People are rated throughout their lives -- in school, job interviews, credit applications. We do it informally when we meet someone. Government leaders are rated in polls and in elections. And we frequently use ratings to assess movies, hospitals, cars, almost everything we buy.
Employers have an obvious need to plan and monitor the work of their people. Studies of employee engagement highlight the importance of knowing what's expected. Each year performance planning is integral to defining expectations. And reviews are a natural final step in the performance cycle.
Individual performance goals are basic to that process and central to accountability. The practice is routine in virtually all organizations and at all levels. Well-defined goals answer the concerns of the critics. To make goals solidly defensible, the best practice is to define expectations, along with the outstanding and unacceptable performance levels. Then the year-end evaluations won't come as a surprise.
The National Security Personnel System was undermined by general standards that were both vague and complex. For example, "critical thinking" was defined as six work behaviors, including "makes sound and timely decisions or recommendations." Sound and timely were not defined, nor was the impact of the decisions. Only HR wonks could dream that up.
The NSPS rating factors essentially were competencies that are widely used in performance management. When standards are occupation-specific, they provide a meaningful basis for discussing strengths and weaknesses. Supervisors and employees can focus on issues that both know are important, and they can agree on how performance will be evaluated. When the standards are generic, ratings are impossible to defend.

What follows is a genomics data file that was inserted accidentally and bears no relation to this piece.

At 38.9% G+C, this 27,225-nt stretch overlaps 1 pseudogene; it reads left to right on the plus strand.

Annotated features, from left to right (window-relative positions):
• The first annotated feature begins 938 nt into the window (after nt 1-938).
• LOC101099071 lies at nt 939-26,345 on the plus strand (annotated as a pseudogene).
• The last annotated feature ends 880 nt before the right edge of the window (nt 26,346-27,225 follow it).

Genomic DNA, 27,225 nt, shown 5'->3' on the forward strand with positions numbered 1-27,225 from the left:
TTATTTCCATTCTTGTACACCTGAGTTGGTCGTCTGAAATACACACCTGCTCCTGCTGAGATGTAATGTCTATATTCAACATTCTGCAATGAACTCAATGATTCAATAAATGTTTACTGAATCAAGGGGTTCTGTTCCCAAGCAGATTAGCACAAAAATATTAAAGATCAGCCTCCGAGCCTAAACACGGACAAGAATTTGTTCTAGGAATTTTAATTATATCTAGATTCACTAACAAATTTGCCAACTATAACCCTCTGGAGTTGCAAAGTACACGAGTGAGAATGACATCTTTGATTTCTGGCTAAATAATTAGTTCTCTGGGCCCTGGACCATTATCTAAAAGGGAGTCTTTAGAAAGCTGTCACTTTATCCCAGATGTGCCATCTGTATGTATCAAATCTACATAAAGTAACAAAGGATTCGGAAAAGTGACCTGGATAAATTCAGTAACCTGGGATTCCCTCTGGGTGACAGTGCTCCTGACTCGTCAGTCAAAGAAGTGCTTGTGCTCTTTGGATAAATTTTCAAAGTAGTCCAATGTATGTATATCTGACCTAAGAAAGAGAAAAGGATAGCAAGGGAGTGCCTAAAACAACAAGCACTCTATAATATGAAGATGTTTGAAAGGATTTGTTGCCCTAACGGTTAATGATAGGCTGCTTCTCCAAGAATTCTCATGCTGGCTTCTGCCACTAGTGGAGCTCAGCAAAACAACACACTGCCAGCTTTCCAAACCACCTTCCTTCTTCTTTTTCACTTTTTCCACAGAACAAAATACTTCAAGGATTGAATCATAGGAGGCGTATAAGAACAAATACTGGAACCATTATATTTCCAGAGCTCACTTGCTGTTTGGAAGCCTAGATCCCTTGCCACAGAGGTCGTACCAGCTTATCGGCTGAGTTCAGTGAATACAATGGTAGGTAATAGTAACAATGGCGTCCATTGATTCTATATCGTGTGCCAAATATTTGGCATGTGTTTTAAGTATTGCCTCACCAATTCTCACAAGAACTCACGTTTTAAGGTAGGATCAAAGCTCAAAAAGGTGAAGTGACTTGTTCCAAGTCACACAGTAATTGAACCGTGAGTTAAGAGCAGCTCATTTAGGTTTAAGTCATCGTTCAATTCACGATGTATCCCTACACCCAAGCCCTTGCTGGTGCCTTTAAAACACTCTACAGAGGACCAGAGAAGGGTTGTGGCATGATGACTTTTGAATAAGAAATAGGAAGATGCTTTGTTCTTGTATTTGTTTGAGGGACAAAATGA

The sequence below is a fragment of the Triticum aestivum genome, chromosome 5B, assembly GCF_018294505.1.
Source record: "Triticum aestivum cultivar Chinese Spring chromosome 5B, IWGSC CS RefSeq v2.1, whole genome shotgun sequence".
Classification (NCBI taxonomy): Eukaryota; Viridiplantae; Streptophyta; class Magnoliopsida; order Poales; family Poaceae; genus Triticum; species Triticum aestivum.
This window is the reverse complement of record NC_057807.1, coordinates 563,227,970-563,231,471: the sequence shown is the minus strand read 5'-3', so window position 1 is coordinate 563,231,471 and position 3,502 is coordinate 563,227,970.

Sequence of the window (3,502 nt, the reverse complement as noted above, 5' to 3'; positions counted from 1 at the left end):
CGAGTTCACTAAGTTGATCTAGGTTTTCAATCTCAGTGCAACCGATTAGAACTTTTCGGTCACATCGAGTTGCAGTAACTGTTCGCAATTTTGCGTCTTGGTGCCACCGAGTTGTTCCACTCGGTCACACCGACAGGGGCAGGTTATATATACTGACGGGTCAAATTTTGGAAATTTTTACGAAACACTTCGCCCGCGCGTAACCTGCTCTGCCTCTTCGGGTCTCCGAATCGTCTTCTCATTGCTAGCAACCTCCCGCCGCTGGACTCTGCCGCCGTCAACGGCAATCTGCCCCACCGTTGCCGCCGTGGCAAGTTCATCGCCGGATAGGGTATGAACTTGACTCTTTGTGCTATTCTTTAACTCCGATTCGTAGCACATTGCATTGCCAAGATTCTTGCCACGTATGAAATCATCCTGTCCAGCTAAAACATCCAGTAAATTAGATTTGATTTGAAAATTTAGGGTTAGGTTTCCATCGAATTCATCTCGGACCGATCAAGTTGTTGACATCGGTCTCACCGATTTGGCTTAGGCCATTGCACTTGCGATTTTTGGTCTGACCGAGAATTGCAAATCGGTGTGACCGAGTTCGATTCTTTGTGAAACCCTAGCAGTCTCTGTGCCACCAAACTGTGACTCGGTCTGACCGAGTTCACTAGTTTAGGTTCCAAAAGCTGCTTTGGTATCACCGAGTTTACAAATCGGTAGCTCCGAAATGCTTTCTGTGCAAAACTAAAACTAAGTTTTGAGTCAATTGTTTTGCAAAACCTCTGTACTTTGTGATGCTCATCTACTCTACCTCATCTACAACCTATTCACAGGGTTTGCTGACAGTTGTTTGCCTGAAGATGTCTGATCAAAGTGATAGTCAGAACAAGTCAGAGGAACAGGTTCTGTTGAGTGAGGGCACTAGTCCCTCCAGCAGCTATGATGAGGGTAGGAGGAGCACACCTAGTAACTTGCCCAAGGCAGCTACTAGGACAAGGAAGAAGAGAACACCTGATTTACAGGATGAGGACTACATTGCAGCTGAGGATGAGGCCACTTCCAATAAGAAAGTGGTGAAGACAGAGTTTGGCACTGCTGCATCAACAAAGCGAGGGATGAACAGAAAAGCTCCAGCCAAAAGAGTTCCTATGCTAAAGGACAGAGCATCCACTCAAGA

Football teams effectively illustrate best practices in performance management. They have clearly defined, shared goals. Progress in achieving those goals is measured and reported frequently, and rewards are tied to both team and individual performance. Despite the importance of teamwork and leadership, those vague concepts are not used to evaluate performance. Coaches focus on winning and on helping players do their best -- performance and development. The same is true for the best managers.
Somehow the secret got out. The way managers handle employee performance is far more important than the system. But the answer is not simply better training. The guidance and skills are essential, but often quickly forgotten if new behaviors are not reinforced. Managers should know that demonstrated supervisory skills are important to their careers. Those who are ineffective should be moved to nonsupervisory roles. That will send a powerful message.
The best rating systems facilitate managers in performance planning and feedback discussions with subordinates, as well as provide a basis for year-end evaluations. This is a solid foundation for honest performance ratings.
Howard Risher is an independent compensation and performance management consultant. He was the managing consultant for the studies leading to the 1990 Federal Employees Pay Comparability Act. He is the author or co-author of five books, including Planning Wage and Salary Programs WorldatWork Press, 2009).
By Howard Risher
November 11, 2011